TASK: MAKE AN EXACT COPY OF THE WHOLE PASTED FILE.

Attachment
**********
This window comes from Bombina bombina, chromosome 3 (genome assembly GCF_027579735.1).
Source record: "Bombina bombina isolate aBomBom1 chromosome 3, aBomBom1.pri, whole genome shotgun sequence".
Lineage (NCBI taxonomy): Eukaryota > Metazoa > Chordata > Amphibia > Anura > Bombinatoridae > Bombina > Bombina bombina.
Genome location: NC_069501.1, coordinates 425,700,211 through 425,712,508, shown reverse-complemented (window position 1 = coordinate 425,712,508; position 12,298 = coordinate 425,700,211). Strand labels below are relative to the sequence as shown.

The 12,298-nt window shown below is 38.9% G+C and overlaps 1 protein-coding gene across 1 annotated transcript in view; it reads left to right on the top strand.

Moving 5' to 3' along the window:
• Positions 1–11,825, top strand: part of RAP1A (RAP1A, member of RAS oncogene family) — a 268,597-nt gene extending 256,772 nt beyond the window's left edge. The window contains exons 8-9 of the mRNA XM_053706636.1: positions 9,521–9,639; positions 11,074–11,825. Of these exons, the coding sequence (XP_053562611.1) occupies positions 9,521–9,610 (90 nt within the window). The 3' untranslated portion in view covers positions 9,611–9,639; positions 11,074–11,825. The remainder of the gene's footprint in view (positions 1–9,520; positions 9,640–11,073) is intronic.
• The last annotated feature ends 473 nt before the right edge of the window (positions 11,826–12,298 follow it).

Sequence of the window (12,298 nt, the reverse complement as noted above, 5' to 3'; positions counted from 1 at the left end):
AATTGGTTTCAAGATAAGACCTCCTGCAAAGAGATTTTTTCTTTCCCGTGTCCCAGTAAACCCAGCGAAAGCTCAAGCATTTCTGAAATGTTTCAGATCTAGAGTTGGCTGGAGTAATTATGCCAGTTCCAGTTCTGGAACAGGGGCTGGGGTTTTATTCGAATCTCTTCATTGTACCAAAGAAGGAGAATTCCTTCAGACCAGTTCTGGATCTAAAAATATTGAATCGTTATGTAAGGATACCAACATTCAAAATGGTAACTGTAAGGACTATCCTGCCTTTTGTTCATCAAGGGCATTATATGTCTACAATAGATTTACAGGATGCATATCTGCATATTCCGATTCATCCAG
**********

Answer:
This window comes from Bombina bombina, chromosome 3 (genome assembly GCF_027579735.1).
Source record: "Bombina bombina isolate aBomBom1 chromosome 3, aBomBom1.pri, whole genome shotgun sequence".
Lineage (NCBI taxonomy): Eukaryota > Metazoa > Chordata > Amphibia > Anura > Bombinatoridae > Bombina > Bombina bombina.
Genome location: NC_069501.1, coordinates 425,700,211 through 425,712,508, shown reverse-complemented (window position 1 = coordinate 425,712,508; position 12,298 = coordinate 425,700,211). Strand labels below are relative to the sequence as shown.

The 12,298-nt window shown below is 38.9% G+C and overlaps 1 protein-coding gene across 1 annotated transcript in view; it reads left to right on the top strand.

Moving 5' to 3' along the window:
• Positions 1–11,825, top strand: part of RAP1A (RAP1A, member of RAS oncogene family) — a 268,597-nt gene extending 256,772 nt beyond the window's left edge. The window contains exons 8-9 of the mRNA XM_053706636.1: positions 9,521–9,639; positions 11,074–11,825. Of these exons, the coding sequence (XP_053562611.1) occupies positions 9,521–9,610 (90 nt within the window). The 3' untranslated portion in view covers positions 9,611–9,639; positions 11,074–11,825. The remainder of the gene's footprint in view (positions 1–9,520; positions 9,640–11,073) is intronic.
• The last annotated feature ends 473 nt before the right edge of the window (positions 11,826–12,298 follow it).

Sequence of the window (12,298 nt, the reverse complement as noted above, 5' to 3'; positions counted from 1 at the left end):
AATTGGTTTCAAGATAAGACCTCCTGCAAAGAGATTTTTTCTTTCCCGTGTCCCAGTAAACCCAGCGAAAGCTCAAGCATTTCTGAAATGTTTCAGATCTAGAGTTGGCTGGAGTAATTATGCCAGTTCCAGTTCTGGAACAGGGGCTGGGGTTTTATTCGAATCTCTTCATTGTACCAAAGAAGGAGAATTCCTTCAGACCAGTTCTGGATCTAAAAATATTGAATCGTTATGTAAGGATACCAACATTCAAAATGGTAACTGTAAGGACTATCCTGCCTTTTGTTCATCAAGGGCATTATATGTCTACAATAGATTTACAGGATGCATATCTGCATATTCCGATTCATCCAG